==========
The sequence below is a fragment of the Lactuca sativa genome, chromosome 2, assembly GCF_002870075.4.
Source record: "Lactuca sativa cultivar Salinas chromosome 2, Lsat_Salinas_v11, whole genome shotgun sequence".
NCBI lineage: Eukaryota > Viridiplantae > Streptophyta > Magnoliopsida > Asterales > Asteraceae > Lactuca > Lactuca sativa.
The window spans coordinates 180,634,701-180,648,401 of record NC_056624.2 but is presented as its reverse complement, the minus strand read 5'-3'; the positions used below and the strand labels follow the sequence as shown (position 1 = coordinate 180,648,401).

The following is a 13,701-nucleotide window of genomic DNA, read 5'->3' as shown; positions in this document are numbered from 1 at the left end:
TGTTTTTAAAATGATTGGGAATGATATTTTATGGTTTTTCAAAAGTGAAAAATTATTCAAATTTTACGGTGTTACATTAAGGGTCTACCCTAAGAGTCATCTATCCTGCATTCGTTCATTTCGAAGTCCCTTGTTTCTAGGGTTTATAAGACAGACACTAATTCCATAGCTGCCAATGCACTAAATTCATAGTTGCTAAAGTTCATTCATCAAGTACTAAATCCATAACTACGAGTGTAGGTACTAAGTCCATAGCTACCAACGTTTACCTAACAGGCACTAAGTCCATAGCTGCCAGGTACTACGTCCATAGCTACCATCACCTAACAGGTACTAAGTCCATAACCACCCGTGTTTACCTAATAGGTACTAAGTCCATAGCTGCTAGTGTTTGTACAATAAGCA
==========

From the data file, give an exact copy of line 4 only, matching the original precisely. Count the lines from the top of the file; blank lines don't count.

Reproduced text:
The window spans coordinates 180,634,701-180,648,401 of record NC_056624.2 but is presented as its reverse complement, the minus strand read 5'-3'; the positions used below and the strand labels follow the sequence as shown (position 1 = coordinate 180,648,401).